As we start this bi-weekly series on connecting today to the 1960s, we’re tempted to begin with something sublime – in the realm of chemistry, higher math, or the arts. And in time, we’ll get there because, as you see, there are plenty of “sublime” examples on this site.

We won’t – but we could – for instance go right away to the connection between Sir Roger Penrose’s pioneering work on black holes in 1965 that enabled the Nobel Prizes awarded last week for physics to younger scientists working today. Or in sport, we could see the Los Angeles Lakers this past weekend matching the Herculean feat of the ’60s Celtics for a record number of NBA championships by a single team. Or in medicine, we could – if we wanted to – mention the virologists who classified something called a “coronavirus” back in 1965 – as Sir Roger at Oxford described the conditions for black holes, and before LeBron James was even born. All these would certainly show the 1960s as an achievement time, and connect these accomplishments to our own day.

Resisting the temptation to start with something sublime doesn’t mean going to the ridiculous, as the phrase goes. Rather, I’d like to go with something simply more prosaic. But terrific.

Recently, our daughter has begun pointing out to us the cars she likes as she gets close to the age of being able to drive herself. Though she likes things of the past, she tends to pull to wanting new, cool, shiny, never-been-done-before stuff. Many cars fit this bill, of course, though it seems that she and many many many of her high school friends today are enamored (can you say “obsessed?”) with all manner of . . . you guessed it . . . Jeeps.

Hard top, soft top, two door-four door, hopped up or not, red, green, gold, blue, four-wheel drive, two-wheel drive, Ranger, Rubicon, Sahara, Cherokee. You name it.  JEEPS !

Our daughter probably would take any of the several options just listed, and mix ’em up in a lot of ways. Anything for a Jeep, right?  Wrong.  In the past six months, I’ve noticed she “hates” (in a teenage way) one style that appears to be one of Jeep’s newest shiny offerings: the Gladiator, which looks like a small-to-mid size pickup truck.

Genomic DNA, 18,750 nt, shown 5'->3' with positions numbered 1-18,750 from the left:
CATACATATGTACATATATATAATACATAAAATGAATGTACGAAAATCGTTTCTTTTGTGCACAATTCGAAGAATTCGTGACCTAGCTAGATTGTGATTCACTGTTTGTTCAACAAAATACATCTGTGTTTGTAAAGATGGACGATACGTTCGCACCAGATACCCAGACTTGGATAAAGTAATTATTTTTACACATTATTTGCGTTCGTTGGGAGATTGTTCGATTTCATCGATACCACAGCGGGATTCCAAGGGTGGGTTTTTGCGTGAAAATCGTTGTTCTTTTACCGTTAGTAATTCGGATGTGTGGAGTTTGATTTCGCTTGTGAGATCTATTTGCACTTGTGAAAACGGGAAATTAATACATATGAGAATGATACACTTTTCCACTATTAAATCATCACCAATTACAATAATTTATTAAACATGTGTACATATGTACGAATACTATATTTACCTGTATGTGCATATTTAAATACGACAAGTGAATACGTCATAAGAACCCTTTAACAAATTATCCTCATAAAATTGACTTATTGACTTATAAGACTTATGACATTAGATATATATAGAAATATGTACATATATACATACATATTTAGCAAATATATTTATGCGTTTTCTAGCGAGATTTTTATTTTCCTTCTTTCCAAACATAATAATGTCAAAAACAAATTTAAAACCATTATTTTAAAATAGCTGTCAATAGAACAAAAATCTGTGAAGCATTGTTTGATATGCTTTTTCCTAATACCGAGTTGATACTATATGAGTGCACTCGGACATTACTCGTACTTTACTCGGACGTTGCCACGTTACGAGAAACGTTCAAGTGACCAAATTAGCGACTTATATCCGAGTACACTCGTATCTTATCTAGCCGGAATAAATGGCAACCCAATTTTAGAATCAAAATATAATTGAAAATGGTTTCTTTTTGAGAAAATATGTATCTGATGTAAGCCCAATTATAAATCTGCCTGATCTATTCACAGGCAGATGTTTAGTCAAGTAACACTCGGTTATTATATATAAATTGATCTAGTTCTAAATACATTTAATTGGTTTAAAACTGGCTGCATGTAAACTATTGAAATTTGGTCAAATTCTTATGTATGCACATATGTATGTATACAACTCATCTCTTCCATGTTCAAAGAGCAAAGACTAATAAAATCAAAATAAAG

Now, whoever heard of such a thing? I know it seems that everybody from Porsche and Mercedes to Cadillac and Hyundai is making an SUV or truck or ATV (anything but a regular car) – but a Jeep !??  We thought a Jeep was, well . . . a Jeep. Are they copy-catting or just selling out, trying to ride a wave of trendy popularity ?

And this got me thinking: How many people think this is really a new Jeep; a new style, new vehicle; something never seen before, and on this basis, they buy it?!  Probably a lot.  In the scheme of things, I suppose this really doesn’t matter. However, in the interests of connecting the 1960s and today, it may be interesting to know the Jeep Gladiator was introduced almost 60 years ago in 1962!

Part Wagoneer/part Wrangler, Jeep produced it in great variety, different trims, and configurations. And after about a decade in 1971, the Gladiator changed its name simply to the “Jeep pickup” or J-series with different numbers like “J10” “J20” or “J200” reflecting chassis designs and engine types. And not only numbers but names for different models came along – like “Townside,” “Thriftside,” and “Honcho” which at least in the early years featured the largest coolest grilles – centrally mounted, canted forward, with the Jeep badge proudly displayed right up front.

And whether Gladiator or J20, they were fixtures on the American road for 25 years until 1988, when they vanished. A generation later, they reappeared for our daughter to see in “great variety, trims, and configurations” and must have impressed people as something special because the new Jeep Gladiator won the 2020 “North American Truck of the Year” award.


I would say we’re dealing with a revival of sorts like The Sound of Music on Broadway or a remake of The Magnificent Seven.  If enough time goes by, people think the revival version is actually the original.  Kind of like when Rod Stewart or Linda Ronstadt years ago began singing and recording standards from the 1930s and 1940s, many probably thought Stewart and Ronstadt had actually written these tunes !  I guess we can say that Jeep is reviving an old tried-and-true “standard,” the Gladiator from 1962.

What’s the French expression?  Plus ca change, c’est plus la meme chose ?  The more things change, the more they stay the same?

And like the Gladiator, we’ll see that this frequently applies going forward with The1960sToday column. Sometimes an achievement today will build on something done in the Long Decade (1960-75) – like Sir Roger’s black hole research we mentioned.  At other times, we’ll simply see a new version today of something that occurred in our era of our project – like the Jeep that our daughter doesn’t like.

Every other week, we’ll feature a connection of the 1960-75 period to the present to show the relevance of remembering this storied time for things other than the things people usually associate with the era.

It’s a celebration of achievement that has lots in store, and I look forward to this adventure with you.
Drop us a line about Jeeps or about the Project at

Until next time,

October 15, 2020


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